Akeem Spence Taking On More Responsibility

A big concern going into spring football practice was finding a replacement for Corey Liuget. That person appears to be Akeem Spence, who played alongside Liuget last season. A sophomore in eligibility, Spence has experience and has added important leadership along the defensive front.

Akeem Spence redshirted his first year at Illinois but burst onto the scene last fall. He was named a Freshman All-American, and big things are expected of him.

"I've made great strides since coming in as a freshman, when I was just learning the system. The next year I was in the starting rotation when Josh Brent left. Corey (liuget) taught me a lot. He taught me everything that I know right now. I'm just trying to take that to another level."

As one of the most experienced defensive linemen, Spence must do more than just play his position. He was asked if he feels pressure with Liuget gone to the NFL.

"Yes sir, I feel a lot of pressure. I tried to come out here and do what he was doing. Keep the defense going, keep the guys energized and basically be the leader for the defensive line. And at the same time, try to get big Craig (Wilson) to learn what he's got to do.

"I feel that pressure because I've got to fill his shoes. He did big things, and a lot of people are expecting big things from me. I have to live up to those expectations."

That's a lot of pressure on a young player, but he is convinced he can handle it. The year of experience helped.

"Yes it does. Things that I did last year, I can't do. I've got to be that leader. If guys get out of step, I can't do that because I've got to be a leader."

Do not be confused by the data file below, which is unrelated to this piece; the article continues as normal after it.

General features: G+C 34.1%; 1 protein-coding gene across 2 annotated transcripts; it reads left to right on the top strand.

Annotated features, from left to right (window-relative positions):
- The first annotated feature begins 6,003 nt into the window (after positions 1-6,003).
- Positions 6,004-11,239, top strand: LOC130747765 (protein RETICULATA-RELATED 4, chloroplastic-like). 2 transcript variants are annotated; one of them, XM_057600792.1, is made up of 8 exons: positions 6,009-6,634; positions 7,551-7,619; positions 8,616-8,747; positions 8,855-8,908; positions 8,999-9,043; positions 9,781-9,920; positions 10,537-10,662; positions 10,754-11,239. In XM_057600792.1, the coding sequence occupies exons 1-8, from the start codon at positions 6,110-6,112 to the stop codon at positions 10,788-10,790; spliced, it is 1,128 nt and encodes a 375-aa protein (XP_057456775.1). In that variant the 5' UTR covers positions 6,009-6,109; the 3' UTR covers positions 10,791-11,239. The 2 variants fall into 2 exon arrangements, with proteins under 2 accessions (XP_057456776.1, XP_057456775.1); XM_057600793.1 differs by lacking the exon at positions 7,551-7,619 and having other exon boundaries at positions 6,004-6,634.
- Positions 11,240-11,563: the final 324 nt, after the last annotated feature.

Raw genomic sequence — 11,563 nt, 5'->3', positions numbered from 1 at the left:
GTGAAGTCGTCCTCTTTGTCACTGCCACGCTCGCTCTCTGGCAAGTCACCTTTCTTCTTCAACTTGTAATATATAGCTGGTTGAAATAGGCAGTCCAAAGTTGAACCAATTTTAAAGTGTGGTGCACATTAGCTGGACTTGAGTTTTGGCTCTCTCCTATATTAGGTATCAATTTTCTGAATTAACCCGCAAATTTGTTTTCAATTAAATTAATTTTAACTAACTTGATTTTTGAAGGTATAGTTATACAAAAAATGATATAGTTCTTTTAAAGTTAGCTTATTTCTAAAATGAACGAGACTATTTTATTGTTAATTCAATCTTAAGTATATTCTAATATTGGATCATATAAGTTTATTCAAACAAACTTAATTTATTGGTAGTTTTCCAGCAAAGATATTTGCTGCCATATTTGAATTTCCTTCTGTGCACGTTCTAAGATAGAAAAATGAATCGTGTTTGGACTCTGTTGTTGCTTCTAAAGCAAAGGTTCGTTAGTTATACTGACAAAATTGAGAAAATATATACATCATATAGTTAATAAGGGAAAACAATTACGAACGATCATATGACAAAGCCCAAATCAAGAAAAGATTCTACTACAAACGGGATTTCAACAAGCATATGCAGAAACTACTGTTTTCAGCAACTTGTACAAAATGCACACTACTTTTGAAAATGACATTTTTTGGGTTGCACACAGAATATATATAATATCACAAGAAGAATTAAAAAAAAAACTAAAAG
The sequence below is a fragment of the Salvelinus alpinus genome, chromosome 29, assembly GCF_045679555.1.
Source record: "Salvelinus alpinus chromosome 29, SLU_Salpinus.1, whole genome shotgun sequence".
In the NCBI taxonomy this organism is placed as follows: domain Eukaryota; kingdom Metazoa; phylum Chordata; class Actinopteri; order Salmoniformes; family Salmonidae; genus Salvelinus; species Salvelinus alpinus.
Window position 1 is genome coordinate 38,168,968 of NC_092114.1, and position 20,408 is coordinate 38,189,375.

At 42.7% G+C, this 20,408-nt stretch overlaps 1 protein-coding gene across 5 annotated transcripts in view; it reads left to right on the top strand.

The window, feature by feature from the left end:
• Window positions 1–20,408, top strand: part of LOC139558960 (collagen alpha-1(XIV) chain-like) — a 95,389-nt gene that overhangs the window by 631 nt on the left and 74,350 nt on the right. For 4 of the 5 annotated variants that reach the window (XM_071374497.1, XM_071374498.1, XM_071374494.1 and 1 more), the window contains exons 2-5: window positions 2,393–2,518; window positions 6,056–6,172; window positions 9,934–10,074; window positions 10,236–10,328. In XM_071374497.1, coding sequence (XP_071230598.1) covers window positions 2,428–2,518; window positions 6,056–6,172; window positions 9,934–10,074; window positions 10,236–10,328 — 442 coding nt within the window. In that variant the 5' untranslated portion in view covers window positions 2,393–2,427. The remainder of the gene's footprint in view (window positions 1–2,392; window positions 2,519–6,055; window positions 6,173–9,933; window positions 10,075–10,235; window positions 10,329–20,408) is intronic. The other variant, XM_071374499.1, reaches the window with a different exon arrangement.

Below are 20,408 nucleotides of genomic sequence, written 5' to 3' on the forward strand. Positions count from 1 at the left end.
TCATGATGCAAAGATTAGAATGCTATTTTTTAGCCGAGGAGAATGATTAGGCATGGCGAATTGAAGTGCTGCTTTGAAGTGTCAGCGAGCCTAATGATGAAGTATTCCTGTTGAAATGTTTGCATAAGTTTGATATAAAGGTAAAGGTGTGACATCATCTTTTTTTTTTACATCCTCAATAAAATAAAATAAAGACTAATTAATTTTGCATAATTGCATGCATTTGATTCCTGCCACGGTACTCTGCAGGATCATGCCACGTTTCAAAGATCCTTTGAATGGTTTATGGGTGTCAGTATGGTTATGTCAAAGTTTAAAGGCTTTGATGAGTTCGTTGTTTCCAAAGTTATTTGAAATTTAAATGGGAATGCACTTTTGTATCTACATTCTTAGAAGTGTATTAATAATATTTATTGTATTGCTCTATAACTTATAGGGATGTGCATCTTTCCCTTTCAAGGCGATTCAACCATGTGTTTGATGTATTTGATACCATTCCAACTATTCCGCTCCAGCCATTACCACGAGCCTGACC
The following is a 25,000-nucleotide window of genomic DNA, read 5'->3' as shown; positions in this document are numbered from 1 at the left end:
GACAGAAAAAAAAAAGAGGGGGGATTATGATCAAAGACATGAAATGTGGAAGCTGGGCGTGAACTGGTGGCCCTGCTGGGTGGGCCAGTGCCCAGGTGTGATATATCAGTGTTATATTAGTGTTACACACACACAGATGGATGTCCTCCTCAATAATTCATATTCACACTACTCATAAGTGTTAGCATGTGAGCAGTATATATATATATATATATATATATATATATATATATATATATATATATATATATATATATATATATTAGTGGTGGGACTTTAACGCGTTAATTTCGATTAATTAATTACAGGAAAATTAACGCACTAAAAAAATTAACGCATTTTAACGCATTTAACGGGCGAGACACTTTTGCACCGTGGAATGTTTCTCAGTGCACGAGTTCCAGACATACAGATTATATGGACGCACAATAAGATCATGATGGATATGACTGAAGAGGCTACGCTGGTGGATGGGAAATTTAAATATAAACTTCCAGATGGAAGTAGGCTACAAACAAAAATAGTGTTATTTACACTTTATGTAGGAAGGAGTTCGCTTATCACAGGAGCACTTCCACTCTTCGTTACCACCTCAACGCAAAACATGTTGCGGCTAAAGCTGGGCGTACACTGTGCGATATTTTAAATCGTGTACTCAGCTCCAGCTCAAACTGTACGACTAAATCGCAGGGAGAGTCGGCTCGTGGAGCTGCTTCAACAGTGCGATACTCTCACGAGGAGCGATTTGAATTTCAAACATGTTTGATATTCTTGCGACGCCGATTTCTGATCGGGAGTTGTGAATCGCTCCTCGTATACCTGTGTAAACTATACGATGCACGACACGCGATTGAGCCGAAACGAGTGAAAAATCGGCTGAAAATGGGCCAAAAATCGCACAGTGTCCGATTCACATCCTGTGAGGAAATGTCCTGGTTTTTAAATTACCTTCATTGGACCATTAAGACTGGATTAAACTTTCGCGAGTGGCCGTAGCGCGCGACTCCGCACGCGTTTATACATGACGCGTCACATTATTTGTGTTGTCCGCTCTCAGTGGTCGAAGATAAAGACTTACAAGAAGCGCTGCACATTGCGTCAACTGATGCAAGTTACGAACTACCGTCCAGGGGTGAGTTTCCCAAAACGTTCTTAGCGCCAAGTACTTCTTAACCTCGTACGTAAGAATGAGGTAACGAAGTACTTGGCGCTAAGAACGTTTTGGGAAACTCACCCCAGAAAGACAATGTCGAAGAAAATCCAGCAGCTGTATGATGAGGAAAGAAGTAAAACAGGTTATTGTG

Long known as a good run stopper, the Illini need Spence to help more with the pass rush.

"My technique has gotten a lot better. The main thing I worked on this spring is becoming a better pass rusher. Learn how to get off guys' blocks, shed them and move my feet. Just be a better pass rusher and get to the quarterback every play, every play."

Playing Liuget's position is a new experience for him.

"I'm at the 3-technique right now. I'm trying to learn. I'm watching a lot of film on how Corey did it. It's a lot different playing the 3 than playing the nose. I struggle with it from time to time. It's a work in progress right now.

"I have to be a little bit quicker, so I'm trying to lose a little bit of weight. Work a lot faster and move my feet."

Spence was named a Freshman All-American, and big things are expected of him. He takes it seriously. Hopefully, he doesn't take it too seriously and forgets to have fun on the football field.

"It puts more pressure on me. I feel a little better, but at the same time I have to live up to that. It's tough. It's real tough. I'm trying to be level-headed, but it's tough."

Besides all his other responsibilities, Spence must also tutor Wilson, who moved to d-tackle after four years on the offensive line. He is his brother's keeper.

"Big Craig is doing fine. We work on something new every day. The first day was working on his feet and stance. Then it was shooting hands, keeping the ball on his gap-side shoulder. His next step is learning to get off the block."

The Fort Walton Beach, Florida, native is one of the strongest members of the team. He held the UI power clean record until recently but hopes to get it back.

"I haven't broken my power clean record. I sprained my wrist. (Jay) Prosch has got me right now, so I'm gonna be trying this summer to get that back. I'm letting him know. My record was 377, and he went 382."

Spence has the ability and experience to be one of the Illini's top defenders this year. He is providing necessary leadership as well. Hopefully, the stress of his responsibilities will lead him to bigger and better things.

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